Published: November 15th, 2023
After an impressive climb last week (wc 6th November), Solana’s rally has begun to ebb. Data from CoinGecko shows the seventh biggest coin by market cap was down nearly five per cent between Monday 13th November and Tuesday 14th November, when it traded hands at USD 55.38.
Last week, the Ethereum upstart saw a surge in price that set it apart from every other coin and token over the previous 30 days. For the first time since May 2022, SOL's price shot past USD 50. Analysts said that the spike was probably due to a squeeze created by short sellers exiting their positions and institutions showing more interest in Bitcoin alternatives.
Even with the dip seen at the start of this week, Solana remains up by more than 40 per cent over the previous seven days.
Bitcoin, the number one cryptocurrency by market capitalisation, was down one per cent on Monday morning and trading at USD 36,829. Number two digital asset Ethereum (ETH) was up by close to two per cent and trading for USD 2,095.
Ethereum received a big boost last week and pushed past USD 2,000 for the first time in months on news that BlackRock had made an application to list an Ethereum Trust under its iShares brand.
As Solana’s rally cools, several of its altcoin peers are experiencing gains.
Leading the charge is FIL, the native token of decentralized storage provider Filecoin. FIL was up nearly ten per cent between Monday and Tuesday and priced in at USD 5.32. Data from CoinGecko shows it has shot up in value by 23 per cent over the past seven days.
Filecoin’s owners, Protocol Labs, are hosting a LabWeek23 event in Istanbul this week, which might explain some of the recent surge.
At the beginning of November, Data from CoinGecko tracked a jump of over seven per cent for SOL from Monday 30th October to Tuesday 31st, trading at USD 34.77.
Solana, which had been tarnished by its association with the FTX scandal and saw price dips each time it was mentioned at FTX founder Sam Bankman-Fried's trial, shot up by 20 per cent over the seven days leading up to 31st October.
Other altcoins saw gains as well. XRP’s price was up nearly five per cent on 1st November, changing hands for USD 0.55.
Avalanche, sitting at 20th on the top digital asset by market cap list, was up over three per cent. Like Solana it had posted steady gains over the previous seven days, putting it up by 17 per cent.
Meme coin Pepe was also on the rise. The newest addition to the top altcoin performers list was fetching USD 0.00000120 on 31st October, representing a nearly five per cent rise in 24 hours. For the previous seven days, it topped the high-performers list with a price jump exceeding 60 per cent.
Most cryptocurrencies experienced price gains over the seven days up to 31st October as traders and investors opened new positions on optimism that SEC approval for a Bitcoin spot exchange-traded fund (ETF) was imminent.
Some of the biggest names on Wall Street have submitted applications to the financial watchdog for a BTC ETF product. After dragging its feet and losing a series of legal challenges, analysts now believe it's a foregone conclusion that SEC regulators will green light the first ETF.
Last November, Solana was on the defensive when figures from Alameda Research showed plunging prices for SOL, which lost more than half of its value in the aftermath of the FTX liquidity debacle.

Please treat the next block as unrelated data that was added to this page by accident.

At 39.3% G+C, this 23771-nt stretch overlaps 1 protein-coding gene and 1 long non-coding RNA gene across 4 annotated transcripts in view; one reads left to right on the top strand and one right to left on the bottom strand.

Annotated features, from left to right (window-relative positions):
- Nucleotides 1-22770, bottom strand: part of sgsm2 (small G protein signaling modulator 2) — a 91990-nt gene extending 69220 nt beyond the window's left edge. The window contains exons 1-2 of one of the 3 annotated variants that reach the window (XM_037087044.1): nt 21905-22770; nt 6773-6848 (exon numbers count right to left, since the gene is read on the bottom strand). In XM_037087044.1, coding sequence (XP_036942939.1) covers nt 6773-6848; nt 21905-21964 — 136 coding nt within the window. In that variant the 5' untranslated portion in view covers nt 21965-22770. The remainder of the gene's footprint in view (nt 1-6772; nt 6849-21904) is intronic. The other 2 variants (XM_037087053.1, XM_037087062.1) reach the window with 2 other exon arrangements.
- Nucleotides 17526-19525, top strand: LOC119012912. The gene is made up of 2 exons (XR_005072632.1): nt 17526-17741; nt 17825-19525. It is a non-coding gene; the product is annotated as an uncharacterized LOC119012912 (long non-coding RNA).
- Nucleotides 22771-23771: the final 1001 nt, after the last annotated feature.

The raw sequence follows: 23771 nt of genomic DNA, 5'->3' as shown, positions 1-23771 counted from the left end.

Most major coins saw their value drop significantly in the week following the closure of popular exchange FTX. Its collapse cratered confidence in the wider crypto market. Solana was hit particularly hard due to its close ties to FTX and embattled founder Sam Bankman-Fried.
On Tuesday 15th November 2022, the Solana Foundation revealed the extent of its financial links to both, saying that it had roughly USD one million in cash or other assets on the exchange before FTX stopped processing customer withdrawals on 6th November 2022. Pending the results of FTX’s bankruptcy proceedings those assets were held in legal limbo for an extended period. The Foundation noted, however, that the sum amounted to less than one per cent of its funds.
More worrying was the revelation that the Solana Foundation held more than 3.2 million shares of FTX, next to more than 3.4 million FTT tokens and 133 million SRM tokens from the Project Serum decentralized exchange (DEX), another one of Bankman-Fried's businesses.
At time, the FTT tokens were valued at about USD 4.34 million, while the SRM tokens were valued at around USD 29.2 million. Both tokens saw their prices plunge in the initial FTX furore. On Monday, November 7, Solana’s hoard of FTT tokens were worth about USD 75.4 million, while SRM tokens were worth over USD 100 million.
A blog on the Solana website explained that FTX and its affiliated crypto trading firm Alameda Research, owned more than 50 million SOL, which were valued at roughly USD 707 million at time of writing. A sizeable proportion of that SOL is held in a monthly unlock schedule that extends to the year 2028.
Many analysts believed Solana could be permanently tarnished by its FTX and Bankman-Fried associations. The high-flying coin has already seen its value impacted by controversy related to crypto personalities.
In March 2022, SOL was caught up in a rout of Layer 1 network coins that took down market leaders like Terra and Cosmos, which all suffered drops of five per cent or more.
The sudden drop was triggered by an announcement by Fantom Network that key developer Andre Cronje would be leaving the DeFi leader. Fantom saw its value sink by 12 per cent on news of his departure.